Jobs Picture in Wisconsin Still Threatening Walker in Recall
The Government Accountability Board in Wisconsin received guidance from local election officials on when to hold the recall elections, and it looks like the consensus is for primaries on May 15 and the general election on June 12. Barring any last-minute challenges to signatures, that’s probably the date for the recall elections of Governor Scott Walker, Lt. Governor Rebecca Kleefisch and four Republican state Senators.
The Walker recall will hinge on a few factors. First, there’s the ongoing John Doe investigation looking at corruption surrounding Walker’s Milwaukee County executive office and his gubernatorial campaign, along with practically the entire state GOP and its allies. The fact that Walker established a legal defense fund suggests that this will continue to dog him through the election. Then there are the lingering effects from the union-busting law, the animating principle for the recalls. Recently, video emerged of Walker, from before the gubernatorial election, vowing that he would negotiate with unions on givebacks of health and pension contributions, which he obviously did not do once in office, instead blindsiding those public employees with an assault on their collective bargaining rights.
But the real factor in the recalls will be the continuing state of the economy in Wisconsin. As documented here, Walker’s jobs record is terrible, among the worst in the country since he came into office. He promised 250,000 new jobs in his first term, and is on pace for far less. In fact, new data that emerged last week shows how far off his benchmarks Wisconsin is. The news was actually pretty good for Walker overall, but he still lags well behind his self-described pace:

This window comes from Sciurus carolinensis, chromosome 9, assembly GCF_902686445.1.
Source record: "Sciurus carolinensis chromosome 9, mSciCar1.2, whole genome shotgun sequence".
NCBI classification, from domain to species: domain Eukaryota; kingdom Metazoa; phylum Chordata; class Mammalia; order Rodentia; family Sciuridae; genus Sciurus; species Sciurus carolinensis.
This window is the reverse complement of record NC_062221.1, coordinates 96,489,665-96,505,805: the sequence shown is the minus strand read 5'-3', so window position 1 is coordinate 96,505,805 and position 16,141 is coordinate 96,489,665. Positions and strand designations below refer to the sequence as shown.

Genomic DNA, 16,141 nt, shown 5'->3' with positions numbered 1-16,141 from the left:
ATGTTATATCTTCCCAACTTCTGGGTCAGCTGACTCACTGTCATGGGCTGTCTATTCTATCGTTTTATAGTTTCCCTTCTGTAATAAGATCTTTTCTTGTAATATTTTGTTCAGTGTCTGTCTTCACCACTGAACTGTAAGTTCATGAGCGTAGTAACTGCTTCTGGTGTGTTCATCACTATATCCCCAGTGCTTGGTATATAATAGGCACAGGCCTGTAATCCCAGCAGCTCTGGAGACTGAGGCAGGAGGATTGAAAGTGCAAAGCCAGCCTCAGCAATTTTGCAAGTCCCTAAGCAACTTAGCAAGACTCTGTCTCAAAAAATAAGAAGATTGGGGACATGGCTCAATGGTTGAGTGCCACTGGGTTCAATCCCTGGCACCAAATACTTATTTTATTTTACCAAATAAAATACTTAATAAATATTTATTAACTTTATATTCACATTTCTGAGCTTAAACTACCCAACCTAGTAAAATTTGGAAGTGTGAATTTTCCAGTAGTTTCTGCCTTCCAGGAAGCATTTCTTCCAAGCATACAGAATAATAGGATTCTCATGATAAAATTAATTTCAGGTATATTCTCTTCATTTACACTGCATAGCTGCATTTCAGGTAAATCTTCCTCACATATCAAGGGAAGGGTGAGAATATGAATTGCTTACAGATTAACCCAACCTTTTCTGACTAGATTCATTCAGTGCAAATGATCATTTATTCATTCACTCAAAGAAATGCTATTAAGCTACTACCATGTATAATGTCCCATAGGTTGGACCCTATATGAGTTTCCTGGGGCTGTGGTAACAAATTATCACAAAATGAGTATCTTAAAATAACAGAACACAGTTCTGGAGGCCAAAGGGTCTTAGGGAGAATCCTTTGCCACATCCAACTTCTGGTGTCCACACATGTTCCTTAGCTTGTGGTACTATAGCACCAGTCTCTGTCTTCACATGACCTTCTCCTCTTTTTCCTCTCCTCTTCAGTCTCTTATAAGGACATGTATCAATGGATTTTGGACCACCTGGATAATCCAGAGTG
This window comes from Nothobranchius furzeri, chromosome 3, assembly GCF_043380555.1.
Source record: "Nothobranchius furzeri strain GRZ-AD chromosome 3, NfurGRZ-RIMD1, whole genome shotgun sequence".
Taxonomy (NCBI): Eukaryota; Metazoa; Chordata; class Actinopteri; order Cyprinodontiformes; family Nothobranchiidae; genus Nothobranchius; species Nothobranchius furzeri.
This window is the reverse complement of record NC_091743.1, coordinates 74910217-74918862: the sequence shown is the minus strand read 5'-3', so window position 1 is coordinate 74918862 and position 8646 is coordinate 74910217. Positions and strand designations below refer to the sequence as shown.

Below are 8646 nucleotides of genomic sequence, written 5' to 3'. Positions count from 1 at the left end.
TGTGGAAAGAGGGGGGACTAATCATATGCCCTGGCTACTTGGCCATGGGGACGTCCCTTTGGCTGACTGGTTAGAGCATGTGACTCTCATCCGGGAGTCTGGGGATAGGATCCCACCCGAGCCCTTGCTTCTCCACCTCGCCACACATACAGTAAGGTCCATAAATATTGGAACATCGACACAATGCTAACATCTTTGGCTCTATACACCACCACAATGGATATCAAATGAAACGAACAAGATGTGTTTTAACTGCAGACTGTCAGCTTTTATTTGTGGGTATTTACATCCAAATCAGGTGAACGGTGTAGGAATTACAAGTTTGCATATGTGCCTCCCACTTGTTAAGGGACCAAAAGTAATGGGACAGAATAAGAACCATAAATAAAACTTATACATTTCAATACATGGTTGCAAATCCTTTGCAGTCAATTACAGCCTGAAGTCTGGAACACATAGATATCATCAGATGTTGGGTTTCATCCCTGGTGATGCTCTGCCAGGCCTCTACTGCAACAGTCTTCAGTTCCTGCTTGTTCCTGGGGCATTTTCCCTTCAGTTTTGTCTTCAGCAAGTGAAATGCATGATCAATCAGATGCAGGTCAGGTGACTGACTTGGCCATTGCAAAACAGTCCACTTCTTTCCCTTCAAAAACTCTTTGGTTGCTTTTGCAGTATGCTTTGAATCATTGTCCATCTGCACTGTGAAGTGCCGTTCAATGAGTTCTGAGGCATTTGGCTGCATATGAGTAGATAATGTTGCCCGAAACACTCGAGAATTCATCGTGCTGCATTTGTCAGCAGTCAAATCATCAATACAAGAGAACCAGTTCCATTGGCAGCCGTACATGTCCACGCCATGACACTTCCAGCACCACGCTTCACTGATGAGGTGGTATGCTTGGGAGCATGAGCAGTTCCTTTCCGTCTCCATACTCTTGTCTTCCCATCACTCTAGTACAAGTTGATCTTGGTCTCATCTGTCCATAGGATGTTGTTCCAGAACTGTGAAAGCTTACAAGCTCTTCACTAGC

Preliminary data from the Department of Workforce Development shows the state added 15,700 private-sector jobs in January but lost 3,200 government jobs for a net gain of 12,500 for the month.
The state’s unemployment rate dipped from 7 percent in December to 6.9 percent in January, the lowest rate since December 2008. The department also released revised 2011 statistics Thursday that show the state lost jobs in four of the last six months of the year, amending preliminary data that indicated six straight months of job losses.
Still, the data shows Wisconsin added only 6,000 private sector jobs overall during the first 13 months of Walker’s administration, putting him on pace to create only 24,000 jobs by 2014. The governor issued a statement conceding there’s “a lot of work ahead of us.”
It’s definitely better for him to have added jobs in two months of the last half of the year rather than six straight months of job loss. Nevertheless, 6,000 total jobs gained in 13 months is pretty pathetic. And Wisconsinites certainly feel that.
And there’s no question that the anti-Walker forces are energized. Over the weekend, 65,000 Wisconsinites flooded the state capital in Madison, on the anniversary of the passage of the anti-union law. The spirit of the uprising remains strong, but it’s the realities of the pocketbook that could upend Walker in June.
UPDATE: The GAB formally ordered the recalls of four state Senators today. The Republicans to be challenged are Majority Leader Scott Fitzgerald, and Sens. Pam Galloway, Van Wanggaard and Terry Moulton.